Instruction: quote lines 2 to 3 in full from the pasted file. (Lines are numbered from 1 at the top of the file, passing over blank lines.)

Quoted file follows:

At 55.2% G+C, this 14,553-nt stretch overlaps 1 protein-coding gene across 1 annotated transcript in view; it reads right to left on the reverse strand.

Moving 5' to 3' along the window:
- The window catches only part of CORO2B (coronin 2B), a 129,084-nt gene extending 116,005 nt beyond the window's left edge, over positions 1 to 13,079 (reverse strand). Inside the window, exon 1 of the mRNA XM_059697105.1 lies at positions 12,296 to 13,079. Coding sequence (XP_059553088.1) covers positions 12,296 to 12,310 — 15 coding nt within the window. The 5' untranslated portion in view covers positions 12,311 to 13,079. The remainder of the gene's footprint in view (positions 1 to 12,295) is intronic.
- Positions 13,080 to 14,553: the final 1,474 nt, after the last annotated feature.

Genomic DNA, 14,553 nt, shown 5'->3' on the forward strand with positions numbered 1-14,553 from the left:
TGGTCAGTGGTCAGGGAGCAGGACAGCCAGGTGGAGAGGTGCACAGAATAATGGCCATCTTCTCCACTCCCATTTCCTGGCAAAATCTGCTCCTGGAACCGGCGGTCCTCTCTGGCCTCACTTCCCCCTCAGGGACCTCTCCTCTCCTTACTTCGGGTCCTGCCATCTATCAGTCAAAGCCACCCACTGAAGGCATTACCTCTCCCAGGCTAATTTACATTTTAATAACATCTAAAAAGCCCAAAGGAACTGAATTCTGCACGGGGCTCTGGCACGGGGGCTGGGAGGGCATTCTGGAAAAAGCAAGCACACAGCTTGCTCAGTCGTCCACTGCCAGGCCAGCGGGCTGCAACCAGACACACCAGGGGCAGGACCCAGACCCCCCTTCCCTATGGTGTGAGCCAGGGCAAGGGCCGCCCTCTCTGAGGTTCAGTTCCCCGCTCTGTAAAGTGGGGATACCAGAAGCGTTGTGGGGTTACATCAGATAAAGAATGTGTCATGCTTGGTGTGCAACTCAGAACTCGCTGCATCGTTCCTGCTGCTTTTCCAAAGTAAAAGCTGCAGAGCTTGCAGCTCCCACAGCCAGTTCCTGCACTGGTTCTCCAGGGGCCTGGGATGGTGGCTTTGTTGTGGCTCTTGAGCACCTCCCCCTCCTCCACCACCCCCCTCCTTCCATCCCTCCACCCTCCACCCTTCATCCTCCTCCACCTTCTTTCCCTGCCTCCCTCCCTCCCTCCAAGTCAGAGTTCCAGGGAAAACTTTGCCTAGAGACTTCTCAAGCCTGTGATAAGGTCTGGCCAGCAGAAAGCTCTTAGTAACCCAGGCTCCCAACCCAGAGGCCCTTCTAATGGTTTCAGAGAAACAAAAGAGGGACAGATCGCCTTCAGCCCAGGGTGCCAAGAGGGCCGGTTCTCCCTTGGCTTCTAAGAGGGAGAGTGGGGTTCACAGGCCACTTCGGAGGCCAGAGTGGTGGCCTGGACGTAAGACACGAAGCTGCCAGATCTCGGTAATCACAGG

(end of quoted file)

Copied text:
Moving 5' to 3' along the window:
- The window catches only part of CORO2B (coronin 2B), a 129,084-nt gene extending 116,005 nt beyond the window's left edge, over positions 1 to 13,079 (reverse strand). Inside the window, exon 1 of the mRNA XM_059697105.1 lies at positions 12,296 to 13,079. Coding sequence (XP_059553088.1) covers positions 12,296 to 12,310 — 15 coding nt within the window. The 5' untranslated portion in view covers positions 12,311 to 13,079. The remainder of the gene's footprint in view (positions 1 to 12,295) is intronic.